Google employee activists say the company's 2030 zero-emissions pledge is good, but doesn't go far enough
- Google announced a new climate change pledge on Monday, saying it will switch fully to renewable energy by 2030.
- The pledge matches one of four demands made by employee activists in a letter last year.
- Three current Google employees told Business Insider that while they were pleased by Monday's announcement, it doesn't go far enough.
- They believe if Google is serious about countering climate change it needs to cut ties with fossil fuel companies and stop funding lobbyists who fight against climate change legislation.
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Google announced on Monday that through its clean energy purchases it has offset all the CO2 it generated from its founding in 1998 to until 2007, when it officially went carbon neutral. CEO Sundar Pichai also pledged the company will run its entire business on renewable energy by 2030.
This pledge satisfies one of four demands made in an open letter sent by activist Google employees to upper management in November.
Speaking on condition of anonymity to Business Insider, a group of three current Google workers who signed the letter said that while they welcomed the tech giant's announcement, there is still a long way to go if Google is truly going to combat climate change.
"We're excited that after sustained organizing by Google workers, Google has committed to meeting the first of four demands in our Open Letter on Climate — zero-emissions by 2030. The technical challenge of 100% carbon-free data centers and offices in realtime is not trivial, and we applaud the effort," the workers said in a joint statement sent to Business Insider on Monday.
"However, today's commitment is not enough. Not when the existential threat posed by climate change confronts us with increased urgency every day. Not when Google maintains and pursues new contracts with fossil fuel companies, slowing the transition to renewables. Not when Google continues to fund politicians and political organizations that deny the reality of climate change," they added.
The Guardian reported in October 2019 Google had made substantial donations to more than a dozen political groups that have fought climate legislation.
In May, Google pledged to stop building custom AI tech for oil and gas firms but stopped short of ceasing to do business with them altogether. This pledge followed a Greenpeace report that accused Google, Amazon, and Microsoft of undermining their climate commitments by striking cloud contracts with "some of the world's dirtiest oil companies."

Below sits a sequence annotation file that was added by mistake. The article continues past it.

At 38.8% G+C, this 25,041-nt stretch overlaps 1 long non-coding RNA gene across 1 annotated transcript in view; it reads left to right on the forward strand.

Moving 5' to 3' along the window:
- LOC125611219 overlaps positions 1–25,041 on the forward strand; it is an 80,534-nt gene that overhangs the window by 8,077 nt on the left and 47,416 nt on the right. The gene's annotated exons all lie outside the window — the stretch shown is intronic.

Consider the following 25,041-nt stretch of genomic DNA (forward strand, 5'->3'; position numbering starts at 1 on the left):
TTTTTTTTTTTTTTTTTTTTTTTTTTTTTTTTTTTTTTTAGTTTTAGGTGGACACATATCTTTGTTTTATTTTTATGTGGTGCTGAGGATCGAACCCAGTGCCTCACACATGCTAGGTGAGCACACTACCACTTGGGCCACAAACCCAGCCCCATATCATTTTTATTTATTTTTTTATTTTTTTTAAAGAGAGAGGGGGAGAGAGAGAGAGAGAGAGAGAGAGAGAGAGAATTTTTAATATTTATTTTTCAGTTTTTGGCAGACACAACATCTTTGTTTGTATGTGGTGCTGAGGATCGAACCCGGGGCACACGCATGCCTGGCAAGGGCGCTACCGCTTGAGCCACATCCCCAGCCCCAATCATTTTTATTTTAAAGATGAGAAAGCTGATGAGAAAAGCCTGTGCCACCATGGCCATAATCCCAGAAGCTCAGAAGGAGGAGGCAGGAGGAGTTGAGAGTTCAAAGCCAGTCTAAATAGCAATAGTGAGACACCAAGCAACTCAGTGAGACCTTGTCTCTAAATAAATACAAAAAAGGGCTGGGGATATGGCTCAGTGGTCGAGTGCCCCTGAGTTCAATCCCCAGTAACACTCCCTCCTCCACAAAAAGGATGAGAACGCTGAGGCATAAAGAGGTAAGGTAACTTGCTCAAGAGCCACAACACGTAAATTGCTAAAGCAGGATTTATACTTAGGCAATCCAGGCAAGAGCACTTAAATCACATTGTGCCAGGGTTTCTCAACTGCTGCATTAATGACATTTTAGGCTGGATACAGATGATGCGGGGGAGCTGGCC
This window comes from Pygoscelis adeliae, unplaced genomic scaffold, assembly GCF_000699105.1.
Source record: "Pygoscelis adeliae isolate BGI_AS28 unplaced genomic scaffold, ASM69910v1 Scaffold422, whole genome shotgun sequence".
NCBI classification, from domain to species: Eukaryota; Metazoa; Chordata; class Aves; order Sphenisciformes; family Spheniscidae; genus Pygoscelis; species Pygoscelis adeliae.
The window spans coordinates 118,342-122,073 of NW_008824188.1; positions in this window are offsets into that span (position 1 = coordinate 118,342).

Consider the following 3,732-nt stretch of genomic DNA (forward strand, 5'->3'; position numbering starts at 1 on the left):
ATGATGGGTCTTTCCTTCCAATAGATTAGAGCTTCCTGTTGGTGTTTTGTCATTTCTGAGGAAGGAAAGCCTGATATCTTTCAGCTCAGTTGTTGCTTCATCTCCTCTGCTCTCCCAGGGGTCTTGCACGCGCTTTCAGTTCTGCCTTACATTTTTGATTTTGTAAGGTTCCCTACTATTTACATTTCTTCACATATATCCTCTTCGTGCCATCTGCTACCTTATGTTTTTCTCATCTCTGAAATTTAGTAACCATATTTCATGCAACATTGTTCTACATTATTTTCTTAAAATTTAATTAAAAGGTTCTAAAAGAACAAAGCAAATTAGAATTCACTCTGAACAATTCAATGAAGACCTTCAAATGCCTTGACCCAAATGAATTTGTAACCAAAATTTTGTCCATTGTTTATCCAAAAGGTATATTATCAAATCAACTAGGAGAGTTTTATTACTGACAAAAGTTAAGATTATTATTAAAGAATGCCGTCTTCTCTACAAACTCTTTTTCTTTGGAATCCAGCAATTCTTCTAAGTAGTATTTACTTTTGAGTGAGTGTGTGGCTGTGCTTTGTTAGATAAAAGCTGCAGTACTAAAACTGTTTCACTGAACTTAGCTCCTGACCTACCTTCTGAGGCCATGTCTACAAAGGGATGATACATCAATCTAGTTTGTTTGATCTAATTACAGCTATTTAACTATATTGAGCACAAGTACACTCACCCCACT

"Google and other wealthy tech companies have a responsibility and opportunity to commit their resources toward a livable, equitable future for their users and workers. Today's announcement is a step in the right direction, but the urgency of the situation demands more," the employees said in their statement.
One of the workers elaborated, saying Google can't act in isolation if its serious about climate change.
"Keeping global warming below 1.5°C requires more than just Google, which is why Google must not allow its technology to be used by fossil fuel companies. To do otherwise is incompatible with the spirit and hard work of Google's commitments and with a liveable future for all of us," the Google employee said.
Climate activist group Extinction Rebellion said it felt more strongly Google's commitments fall short of the mark.
"Google claims to be eliminating their entire carbon legacy, but does not bother counting the emissions from their ongoing collaboration with Big Oil to accelerate oil and gas extraction, or their funding of lobbyists that continue to block climate action," a spokeswoman from Extinction Rebellion's NYC Tech Action group told Business Insider."Apparently Google took a look at the fires consuming the US West Coast and decided these policies are still appropriate."
Sam Kern, a former Google engineer and climate change activist who left the company in May of this year, struck a more hopeful note.
"In the past year of tech workers demanding strong climate action, we've gotten big climate pledges from Amazon, Microsoft, and Google. We hope Facebook, Amazon, and Microsoft will see Google's new goal and pledge to do better," she told Business Insider.
In September last year thousands of workers tech companies including Google, Amazon, Twitter, Microsoft, Facebook, and more walked out as part of a co-ordinated climate strike.
"I'm so inspired by all of the Googlers who have been tirelessly pushing for stronger climate action," she continued. "It's exhausting work, carrying the climate crisis with you to work every day. But as the smoke outside my window reminds me, the climate crisis needs to be top priority for every company.
"These kinds of announcements wouldn't get made without workers showing up every day and demanding the change that's necessary to secure a sustainable future."
Business Insider has contacted Google for comment.
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